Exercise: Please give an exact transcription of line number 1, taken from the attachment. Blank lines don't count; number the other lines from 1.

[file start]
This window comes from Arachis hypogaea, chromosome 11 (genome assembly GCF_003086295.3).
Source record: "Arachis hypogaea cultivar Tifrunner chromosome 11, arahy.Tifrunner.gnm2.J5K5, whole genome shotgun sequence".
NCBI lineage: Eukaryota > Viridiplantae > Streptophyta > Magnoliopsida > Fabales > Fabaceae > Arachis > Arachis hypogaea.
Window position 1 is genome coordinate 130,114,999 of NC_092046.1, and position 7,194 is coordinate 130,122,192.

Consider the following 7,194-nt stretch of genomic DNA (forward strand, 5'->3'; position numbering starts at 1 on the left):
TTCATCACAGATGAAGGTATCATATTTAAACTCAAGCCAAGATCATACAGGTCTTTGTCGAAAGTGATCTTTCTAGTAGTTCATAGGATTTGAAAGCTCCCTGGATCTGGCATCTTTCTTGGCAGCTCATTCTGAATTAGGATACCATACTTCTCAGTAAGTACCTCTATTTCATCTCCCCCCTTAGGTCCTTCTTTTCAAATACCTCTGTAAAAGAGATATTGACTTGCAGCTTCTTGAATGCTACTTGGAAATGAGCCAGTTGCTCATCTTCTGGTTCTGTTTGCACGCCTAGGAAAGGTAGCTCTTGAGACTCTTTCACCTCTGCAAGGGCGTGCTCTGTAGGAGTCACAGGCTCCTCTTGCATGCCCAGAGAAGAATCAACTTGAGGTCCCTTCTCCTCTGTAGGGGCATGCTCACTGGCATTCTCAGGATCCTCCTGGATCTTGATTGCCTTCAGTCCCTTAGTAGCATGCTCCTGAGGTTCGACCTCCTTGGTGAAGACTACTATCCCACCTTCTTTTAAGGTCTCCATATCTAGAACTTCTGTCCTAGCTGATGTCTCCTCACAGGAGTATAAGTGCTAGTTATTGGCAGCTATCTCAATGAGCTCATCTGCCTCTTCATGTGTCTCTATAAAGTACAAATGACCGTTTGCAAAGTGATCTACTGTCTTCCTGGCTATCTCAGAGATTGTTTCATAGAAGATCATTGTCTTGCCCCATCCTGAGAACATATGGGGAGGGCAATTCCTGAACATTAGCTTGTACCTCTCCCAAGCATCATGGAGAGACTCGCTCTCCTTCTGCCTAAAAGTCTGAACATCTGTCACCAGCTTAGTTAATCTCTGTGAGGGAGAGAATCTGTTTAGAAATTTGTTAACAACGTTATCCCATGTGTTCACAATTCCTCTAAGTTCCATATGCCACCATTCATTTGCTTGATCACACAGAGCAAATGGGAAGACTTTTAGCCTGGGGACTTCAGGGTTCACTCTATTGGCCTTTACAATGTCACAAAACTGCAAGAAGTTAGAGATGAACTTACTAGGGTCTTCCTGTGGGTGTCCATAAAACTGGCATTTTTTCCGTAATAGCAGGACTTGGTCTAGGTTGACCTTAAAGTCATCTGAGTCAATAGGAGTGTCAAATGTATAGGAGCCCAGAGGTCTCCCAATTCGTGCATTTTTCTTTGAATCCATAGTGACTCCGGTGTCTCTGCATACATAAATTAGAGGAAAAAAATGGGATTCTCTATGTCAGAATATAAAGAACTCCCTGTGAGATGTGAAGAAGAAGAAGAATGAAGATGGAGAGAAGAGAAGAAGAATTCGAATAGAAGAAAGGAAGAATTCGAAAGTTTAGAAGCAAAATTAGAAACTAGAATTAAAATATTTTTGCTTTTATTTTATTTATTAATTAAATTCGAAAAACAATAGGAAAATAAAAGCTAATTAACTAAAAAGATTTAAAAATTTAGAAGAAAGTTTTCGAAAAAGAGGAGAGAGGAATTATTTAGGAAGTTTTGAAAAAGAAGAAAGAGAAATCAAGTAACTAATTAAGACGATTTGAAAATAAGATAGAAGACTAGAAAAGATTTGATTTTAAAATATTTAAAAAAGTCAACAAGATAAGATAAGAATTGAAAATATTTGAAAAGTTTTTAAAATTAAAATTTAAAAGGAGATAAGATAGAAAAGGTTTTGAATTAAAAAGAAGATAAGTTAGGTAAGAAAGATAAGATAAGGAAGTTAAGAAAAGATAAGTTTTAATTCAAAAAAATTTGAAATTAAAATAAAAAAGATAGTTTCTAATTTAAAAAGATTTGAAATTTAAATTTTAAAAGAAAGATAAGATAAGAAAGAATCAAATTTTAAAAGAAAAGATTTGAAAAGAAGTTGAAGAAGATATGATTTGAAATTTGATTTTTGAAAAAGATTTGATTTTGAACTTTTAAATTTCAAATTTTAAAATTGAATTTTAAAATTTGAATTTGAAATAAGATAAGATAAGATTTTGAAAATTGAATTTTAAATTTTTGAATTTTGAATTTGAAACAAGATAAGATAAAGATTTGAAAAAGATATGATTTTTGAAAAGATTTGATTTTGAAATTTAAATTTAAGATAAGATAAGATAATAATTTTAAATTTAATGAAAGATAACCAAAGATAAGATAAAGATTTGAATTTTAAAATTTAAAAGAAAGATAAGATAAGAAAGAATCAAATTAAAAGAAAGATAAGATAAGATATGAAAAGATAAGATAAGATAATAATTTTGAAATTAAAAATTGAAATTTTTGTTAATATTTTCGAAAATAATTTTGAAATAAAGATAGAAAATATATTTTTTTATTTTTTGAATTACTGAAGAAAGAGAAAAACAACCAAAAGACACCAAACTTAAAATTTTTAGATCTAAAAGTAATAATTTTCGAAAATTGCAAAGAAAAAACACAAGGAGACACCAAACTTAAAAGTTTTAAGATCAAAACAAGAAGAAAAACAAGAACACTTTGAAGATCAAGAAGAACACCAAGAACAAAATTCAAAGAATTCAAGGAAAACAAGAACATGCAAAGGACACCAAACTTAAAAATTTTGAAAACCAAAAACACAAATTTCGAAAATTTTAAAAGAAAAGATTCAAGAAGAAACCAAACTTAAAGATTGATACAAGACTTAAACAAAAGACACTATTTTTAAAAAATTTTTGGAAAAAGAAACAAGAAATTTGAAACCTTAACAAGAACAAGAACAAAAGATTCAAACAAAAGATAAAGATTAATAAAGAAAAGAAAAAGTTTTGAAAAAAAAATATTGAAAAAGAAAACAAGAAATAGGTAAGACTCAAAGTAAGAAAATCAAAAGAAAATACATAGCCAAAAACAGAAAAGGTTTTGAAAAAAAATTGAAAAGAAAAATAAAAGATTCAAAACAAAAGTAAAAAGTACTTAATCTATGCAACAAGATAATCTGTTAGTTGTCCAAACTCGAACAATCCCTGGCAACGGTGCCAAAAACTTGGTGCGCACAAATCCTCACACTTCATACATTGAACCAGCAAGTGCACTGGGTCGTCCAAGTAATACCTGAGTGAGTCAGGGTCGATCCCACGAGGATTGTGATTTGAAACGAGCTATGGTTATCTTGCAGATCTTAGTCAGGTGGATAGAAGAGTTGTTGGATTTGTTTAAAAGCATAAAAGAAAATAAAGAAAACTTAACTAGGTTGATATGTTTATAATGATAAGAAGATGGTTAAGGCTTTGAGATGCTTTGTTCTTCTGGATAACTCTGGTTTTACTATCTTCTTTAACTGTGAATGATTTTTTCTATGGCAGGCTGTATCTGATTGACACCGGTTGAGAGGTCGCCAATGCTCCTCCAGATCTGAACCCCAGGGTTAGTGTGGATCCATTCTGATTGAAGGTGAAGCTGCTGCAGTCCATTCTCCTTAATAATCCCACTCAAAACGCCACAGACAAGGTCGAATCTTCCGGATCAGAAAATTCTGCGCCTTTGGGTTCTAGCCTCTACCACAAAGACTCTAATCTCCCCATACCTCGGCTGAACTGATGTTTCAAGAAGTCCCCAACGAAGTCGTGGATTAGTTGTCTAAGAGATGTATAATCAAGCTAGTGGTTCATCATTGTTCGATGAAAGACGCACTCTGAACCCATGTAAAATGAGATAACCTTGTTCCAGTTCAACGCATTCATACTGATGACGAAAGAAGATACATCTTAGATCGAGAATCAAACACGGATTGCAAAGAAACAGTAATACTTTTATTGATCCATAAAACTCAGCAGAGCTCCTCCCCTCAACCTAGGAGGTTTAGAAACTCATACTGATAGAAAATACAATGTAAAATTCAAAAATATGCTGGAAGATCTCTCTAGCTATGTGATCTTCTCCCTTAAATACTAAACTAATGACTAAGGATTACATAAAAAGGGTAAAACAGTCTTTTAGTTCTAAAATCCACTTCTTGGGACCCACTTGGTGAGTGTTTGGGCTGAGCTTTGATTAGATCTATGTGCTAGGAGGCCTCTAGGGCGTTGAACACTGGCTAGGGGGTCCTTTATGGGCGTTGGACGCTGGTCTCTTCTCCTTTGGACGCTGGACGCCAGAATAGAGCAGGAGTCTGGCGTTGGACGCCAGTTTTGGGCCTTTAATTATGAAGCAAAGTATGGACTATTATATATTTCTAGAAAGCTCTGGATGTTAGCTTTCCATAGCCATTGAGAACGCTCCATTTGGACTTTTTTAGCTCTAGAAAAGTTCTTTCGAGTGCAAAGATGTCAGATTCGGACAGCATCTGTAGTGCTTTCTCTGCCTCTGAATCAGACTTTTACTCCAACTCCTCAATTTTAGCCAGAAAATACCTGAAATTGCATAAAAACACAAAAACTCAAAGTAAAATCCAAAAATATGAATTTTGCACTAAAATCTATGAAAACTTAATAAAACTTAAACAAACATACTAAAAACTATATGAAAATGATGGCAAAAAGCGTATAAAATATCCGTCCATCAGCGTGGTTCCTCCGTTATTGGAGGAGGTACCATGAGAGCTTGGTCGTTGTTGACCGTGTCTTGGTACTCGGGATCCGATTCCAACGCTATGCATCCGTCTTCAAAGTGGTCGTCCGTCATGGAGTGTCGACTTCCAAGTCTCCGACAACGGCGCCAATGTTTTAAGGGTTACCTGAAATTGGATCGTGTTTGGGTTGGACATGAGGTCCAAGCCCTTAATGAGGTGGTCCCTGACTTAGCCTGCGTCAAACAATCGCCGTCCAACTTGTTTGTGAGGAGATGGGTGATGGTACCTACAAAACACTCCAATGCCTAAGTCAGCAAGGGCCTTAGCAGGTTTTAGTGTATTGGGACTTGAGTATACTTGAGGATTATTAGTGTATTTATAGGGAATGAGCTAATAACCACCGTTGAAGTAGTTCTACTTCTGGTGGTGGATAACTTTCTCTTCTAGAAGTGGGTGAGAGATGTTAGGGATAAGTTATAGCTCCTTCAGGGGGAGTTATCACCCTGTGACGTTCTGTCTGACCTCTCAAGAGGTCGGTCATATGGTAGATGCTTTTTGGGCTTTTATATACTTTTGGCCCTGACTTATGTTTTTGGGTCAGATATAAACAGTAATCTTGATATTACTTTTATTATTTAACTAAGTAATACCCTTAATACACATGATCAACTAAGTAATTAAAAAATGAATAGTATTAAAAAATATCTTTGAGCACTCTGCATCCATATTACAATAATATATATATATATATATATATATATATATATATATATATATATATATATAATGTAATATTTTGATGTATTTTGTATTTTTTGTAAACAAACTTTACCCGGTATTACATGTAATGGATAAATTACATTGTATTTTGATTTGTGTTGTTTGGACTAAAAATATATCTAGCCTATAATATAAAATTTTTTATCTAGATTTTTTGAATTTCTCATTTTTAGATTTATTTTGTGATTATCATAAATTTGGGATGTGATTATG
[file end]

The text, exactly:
This window comes from Arachis hypogaea, chromosome 11 (genome assembly GCF_003086295.3).